The question is HOW do we resolve the contradiction between the real-world complexity of remaking society and the fact that the people must ultimately emancipate themselves?
A simplistic answer is given (by both Andy and Martin) that says: This is easy, the workers must rule directly. For them, the answer to this problem is to deny the problem. They downplay the complexity, and to assert, very ideologically, that the workers are simply "smart" enough to know what they need and how to get it.
This is an appealing notion (and has historically been popular). Lenin even expressed in state and revolution that modern society had so simplified production that any literate workers could run it. This view was understandable perhaps, but (unfortunately) not true.
And so we need to be drawn to a more real-life model which as three basic components:
1) We need to develop socialist forms of society that combine "red and expert" — that actually deal with problems on the level of complexity needed, but also draws the people (especially the most revolutionary workers) into management and leadership and transformation at many levels. In China this was done through three-in-one committees, though other approaches are conceivable.
2) We need a process (and we need to work through and lead a process) by which the workers and other oppressed people themselves become "fit to rule." A radical worker who knows she is exploited commonly does not automatically know the information, methodology and skills she needs to create a new society that is ruled in a new way. Poepoe are trained to be drones, they are left semi-literate by the shitty schools, they are constantly disorganized and atomized in their class organization.
That is why (for example) Mao's works are filled with instructions on how to analyze, how to make plans, how to sum things up, how to learn from experience, how to learn from others. It is because for the revolutionary forces there needs to be a "crash course" in HOW to learn the ropes of creating a new society. And the "fit to rule" is not (obviously) mainly a matter of skills — it is also about forms of organization, development of leadres and specialists from among the people.
3) We need to understand that this is not just a question of "forms of organization" under socialism — but also the actual wavelike motion of class struggle.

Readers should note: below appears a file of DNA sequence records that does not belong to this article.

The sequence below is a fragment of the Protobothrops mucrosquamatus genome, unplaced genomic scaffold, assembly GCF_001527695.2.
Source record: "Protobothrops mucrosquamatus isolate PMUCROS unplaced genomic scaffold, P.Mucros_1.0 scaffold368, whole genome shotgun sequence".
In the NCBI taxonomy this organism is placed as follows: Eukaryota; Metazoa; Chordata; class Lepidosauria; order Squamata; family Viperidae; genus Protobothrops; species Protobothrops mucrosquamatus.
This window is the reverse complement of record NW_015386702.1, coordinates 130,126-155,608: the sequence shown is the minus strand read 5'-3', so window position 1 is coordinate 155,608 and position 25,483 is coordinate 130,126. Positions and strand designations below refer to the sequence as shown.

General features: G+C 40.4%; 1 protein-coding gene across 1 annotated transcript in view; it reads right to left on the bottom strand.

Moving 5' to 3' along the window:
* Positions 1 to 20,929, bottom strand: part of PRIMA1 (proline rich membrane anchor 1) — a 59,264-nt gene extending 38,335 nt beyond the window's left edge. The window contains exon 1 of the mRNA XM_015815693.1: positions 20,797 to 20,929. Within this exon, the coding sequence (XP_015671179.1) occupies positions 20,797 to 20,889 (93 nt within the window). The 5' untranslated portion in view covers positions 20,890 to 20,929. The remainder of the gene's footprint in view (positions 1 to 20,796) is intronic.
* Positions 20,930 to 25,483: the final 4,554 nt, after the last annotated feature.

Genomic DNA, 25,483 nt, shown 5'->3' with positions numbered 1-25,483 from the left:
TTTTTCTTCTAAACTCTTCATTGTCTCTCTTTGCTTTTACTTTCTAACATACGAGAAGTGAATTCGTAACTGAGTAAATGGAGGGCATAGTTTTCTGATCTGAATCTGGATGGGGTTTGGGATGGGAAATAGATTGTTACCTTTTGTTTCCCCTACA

There will be the need for repeated broad popular uprisings under socialism -- in concentrated bursts -- critiquing and transforming the "new norms" and leaving the landscape changed. In other words change under socialism is not just a process of new gradualism…. where things improve step by step, but the really broad sections of the people will need to disrupt the status quo over and over, with targetted and revolutionary movements under socialism.
All of this is different conceptually from a notion of so-called "direct rule." And imho, there is never "direct rule" and never has been. and never will be.
Politics by its nature is a dynamic relationship between the class and those who represent it — and power structures are always inherently representational. And the sweeping decisions of modern human production (by its global and highly socialized nature) can't be decided by a zillion small groups at the grassroots.
In other words, the way the people "rule" will be both through their organizations and leaders, and through periodic new shakeups. There is no "form" or structure of political governance that will enable millions of people to "rule directly" — and in my first post above, i gave some of the reasons.
Am i wrong that no one really dealt with the questions of "who decides" on the whole list of complex social matters. It is one thing to repeat (over and over) that the workers need to rule directly — but which workers, where? Who decides how much the factories can pollute in the first decade of socialism? In the second decade? If the workers "decide directly" how exactly will an economy be planned? Where will it be decided if ships come into Savannah or New York, and how socialist customs will work, and how alien species will be prevented form disrupting the ecology? How exactly are such things done "directly" and by which group of workers?